What is green and spicy and can always be found alongside sushi and fresh ginger? Wasabi, of course. The seasoning of choice in multiple Japanese sauces and dressing. Did you ever wonder what wasabi really is? True wasabi is different than the spicy green paste we have all become accustomed to. Real wasabi comes from the root-like stem of the Wasabia Japonica plant and is a cousin to horseradish and mustard plants. These plants all share a sharp taste and smell that comes from a common compound called allyl isothiocyanate. Real wasabi root is consumed shaved or grated and is known for its spiciness, not heat. The root itself loses flavor quickly once cut and is both very expensive and hard to find in the U.S. The commercially produced wasabi that is typically served in restaurants and available in grocery stores is a mixture of several ingredients, including horseradish, mustard, and food coloring. Check the label for ingredients as some pastes and powders may include a small amount of real wasabi. The condiment, both spicy and hot, can instantly clear out nasal passages if you aren’t careful. With that said, a word of advice: enjoy wasabi, but do so in moderation.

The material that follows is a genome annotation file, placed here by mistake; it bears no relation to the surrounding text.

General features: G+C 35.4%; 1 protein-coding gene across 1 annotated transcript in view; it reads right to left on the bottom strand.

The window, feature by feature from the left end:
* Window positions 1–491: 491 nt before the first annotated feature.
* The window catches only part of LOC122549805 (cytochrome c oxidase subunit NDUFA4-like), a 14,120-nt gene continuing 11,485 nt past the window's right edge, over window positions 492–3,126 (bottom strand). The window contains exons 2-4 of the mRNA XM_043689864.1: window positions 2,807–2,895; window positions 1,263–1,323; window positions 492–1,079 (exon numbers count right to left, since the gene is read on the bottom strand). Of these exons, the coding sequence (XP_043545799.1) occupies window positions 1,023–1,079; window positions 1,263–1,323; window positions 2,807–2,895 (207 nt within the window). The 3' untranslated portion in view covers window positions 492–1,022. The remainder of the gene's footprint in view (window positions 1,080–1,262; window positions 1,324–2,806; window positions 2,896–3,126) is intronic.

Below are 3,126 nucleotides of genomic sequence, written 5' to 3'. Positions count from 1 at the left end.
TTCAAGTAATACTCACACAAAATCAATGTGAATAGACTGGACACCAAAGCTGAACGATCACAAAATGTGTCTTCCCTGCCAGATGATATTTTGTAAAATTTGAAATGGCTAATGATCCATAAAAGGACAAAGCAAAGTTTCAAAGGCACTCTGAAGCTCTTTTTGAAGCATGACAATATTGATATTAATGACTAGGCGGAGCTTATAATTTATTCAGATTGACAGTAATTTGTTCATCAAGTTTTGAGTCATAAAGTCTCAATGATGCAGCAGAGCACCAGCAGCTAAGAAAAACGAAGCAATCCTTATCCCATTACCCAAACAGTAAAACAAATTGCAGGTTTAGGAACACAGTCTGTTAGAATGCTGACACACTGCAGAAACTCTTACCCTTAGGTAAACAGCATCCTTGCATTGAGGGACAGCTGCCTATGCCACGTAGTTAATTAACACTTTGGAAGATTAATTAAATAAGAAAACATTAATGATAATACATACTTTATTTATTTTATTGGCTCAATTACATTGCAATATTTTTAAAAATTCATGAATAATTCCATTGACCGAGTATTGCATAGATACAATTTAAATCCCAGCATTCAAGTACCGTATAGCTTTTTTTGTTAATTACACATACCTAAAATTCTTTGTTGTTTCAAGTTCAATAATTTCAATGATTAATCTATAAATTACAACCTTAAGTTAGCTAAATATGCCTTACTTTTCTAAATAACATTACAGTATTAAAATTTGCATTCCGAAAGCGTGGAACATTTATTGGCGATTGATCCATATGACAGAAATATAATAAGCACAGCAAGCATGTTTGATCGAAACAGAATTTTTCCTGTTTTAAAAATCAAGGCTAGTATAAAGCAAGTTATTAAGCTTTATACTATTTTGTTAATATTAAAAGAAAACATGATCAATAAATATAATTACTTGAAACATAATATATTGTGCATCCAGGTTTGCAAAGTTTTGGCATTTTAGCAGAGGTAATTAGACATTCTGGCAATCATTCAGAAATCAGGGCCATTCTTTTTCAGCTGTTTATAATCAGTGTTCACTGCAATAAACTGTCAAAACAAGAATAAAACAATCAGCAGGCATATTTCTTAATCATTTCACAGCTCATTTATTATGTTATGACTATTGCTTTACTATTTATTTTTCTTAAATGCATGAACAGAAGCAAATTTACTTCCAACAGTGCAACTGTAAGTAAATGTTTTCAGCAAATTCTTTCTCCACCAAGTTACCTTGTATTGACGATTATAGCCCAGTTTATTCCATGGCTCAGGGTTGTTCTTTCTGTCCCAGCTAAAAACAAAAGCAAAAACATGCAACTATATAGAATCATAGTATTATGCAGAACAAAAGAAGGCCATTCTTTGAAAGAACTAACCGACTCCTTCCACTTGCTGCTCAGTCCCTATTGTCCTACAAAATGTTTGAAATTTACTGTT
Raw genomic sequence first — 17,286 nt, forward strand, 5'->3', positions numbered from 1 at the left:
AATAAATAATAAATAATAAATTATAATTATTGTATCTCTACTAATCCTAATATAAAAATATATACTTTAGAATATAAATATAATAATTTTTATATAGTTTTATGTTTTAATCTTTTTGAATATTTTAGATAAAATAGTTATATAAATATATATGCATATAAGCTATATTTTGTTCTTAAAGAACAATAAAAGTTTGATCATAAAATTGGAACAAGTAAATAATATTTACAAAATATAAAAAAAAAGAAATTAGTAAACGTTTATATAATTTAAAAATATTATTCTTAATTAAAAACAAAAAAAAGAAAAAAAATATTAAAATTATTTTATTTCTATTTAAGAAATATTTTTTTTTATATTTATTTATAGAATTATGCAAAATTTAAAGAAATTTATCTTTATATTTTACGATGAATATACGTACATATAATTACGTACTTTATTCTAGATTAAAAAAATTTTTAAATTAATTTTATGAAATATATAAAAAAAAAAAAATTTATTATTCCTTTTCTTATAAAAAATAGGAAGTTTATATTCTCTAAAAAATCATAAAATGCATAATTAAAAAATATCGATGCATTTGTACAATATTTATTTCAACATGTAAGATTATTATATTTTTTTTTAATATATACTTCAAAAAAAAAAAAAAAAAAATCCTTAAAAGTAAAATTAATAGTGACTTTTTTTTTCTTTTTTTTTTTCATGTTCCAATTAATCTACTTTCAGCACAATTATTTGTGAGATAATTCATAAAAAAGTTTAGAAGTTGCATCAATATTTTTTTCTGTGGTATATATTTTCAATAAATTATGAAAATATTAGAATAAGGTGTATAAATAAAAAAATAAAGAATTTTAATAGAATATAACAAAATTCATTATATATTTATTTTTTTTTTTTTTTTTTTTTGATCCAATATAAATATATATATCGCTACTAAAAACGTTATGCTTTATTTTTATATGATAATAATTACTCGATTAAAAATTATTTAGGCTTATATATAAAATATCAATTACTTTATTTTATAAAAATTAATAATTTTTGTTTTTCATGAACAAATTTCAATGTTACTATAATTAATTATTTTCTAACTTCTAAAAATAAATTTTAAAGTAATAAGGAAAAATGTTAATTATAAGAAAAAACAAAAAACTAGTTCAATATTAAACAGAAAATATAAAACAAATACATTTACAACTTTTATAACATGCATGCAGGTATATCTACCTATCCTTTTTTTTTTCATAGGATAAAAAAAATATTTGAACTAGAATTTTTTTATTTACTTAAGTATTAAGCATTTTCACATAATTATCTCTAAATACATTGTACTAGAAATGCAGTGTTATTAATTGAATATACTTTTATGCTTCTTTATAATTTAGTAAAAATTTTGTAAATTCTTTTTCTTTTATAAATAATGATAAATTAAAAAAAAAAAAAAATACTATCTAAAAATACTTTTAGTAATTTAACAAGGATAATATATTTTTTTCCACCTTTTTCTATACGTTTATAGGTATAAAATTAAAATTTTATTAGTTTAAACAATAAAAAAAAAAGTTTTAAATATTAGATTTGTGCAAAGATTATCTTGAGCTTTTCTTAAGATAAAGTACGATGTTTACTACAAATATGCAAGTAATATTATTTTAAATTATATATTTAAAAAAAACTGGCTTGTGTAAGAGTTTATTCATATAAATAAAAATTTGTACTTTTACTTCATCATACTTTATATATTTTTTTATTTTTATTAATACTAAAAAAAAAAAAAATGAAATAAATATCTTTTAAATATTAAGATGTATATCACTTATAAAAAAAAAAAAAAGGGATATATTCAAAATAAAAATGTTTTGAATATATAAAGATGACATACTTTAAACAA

Go green with wasabi – all year long. Wasabi isn’t just for sushi!
- Add wasabi to soy sauce for dipping or make a marinade for fish, chicken, or meat. Try our Sesame Tuna Steak recipe!
- Make a vinaigrette: mix 2 Tablespoons each of soy sauce, rice vinegar and sugar with 1 Tablespoon of toasted sesame oil, 2 garlic cloves and 1 1/2 teaspoons of wasabi paste. Makes ½ C dressing.
- Mix wasabi to taste with mayo or mustard to spice up a sandwich or a wrap.
- Try adding wasabi to a grilled cheese sandwich for extra heat.
- Kick up a pasta sauce with a bit of wasabi. Or try Japanese soba noodles that are simply served with a wasabi dipping sauce.
- Add wasabi to soups and stews to up the heat in a rich, hearty dish.
- Since wasabi paste is horseradish-based, it a great add-in to cocktail sauce. Or, mix a small teaspoon of wasabi paste into ketchup with a add a dash of soy sauce for a flavorful spin.
- Make a spicy almond snack:
- Mix 1.5 Tablespoons of soy sauce with 1 teaspoon of wasabi powder.
- Stir 2 cups of almonds into the mixture.
- Spread almonds out on a baking sheet and roast in the oven at 280` for 20 minutes, turning the almonds after 10 minutes.
- Once the almonds have cooled completely, toss through another 1-2 teaspoons of wasabi powder for an extra zing.
The wasabi we all know and love has a number of uses that make it a versatile addition to any number of recipes. Buy wasabi paste in a tube and store in the refrigerator once opened. Or, purchase a powder that can easily be made into a paste with a bit of water. The dry powder can also be used to mix into breadcrumbs or sprinkled into seasonings. Either way, wasabi is obviously a great compliment to sushi, sashimi, and other Japanese dishes like soba noodles, but it’s also worth trying in other dishes, sauces, and condiments!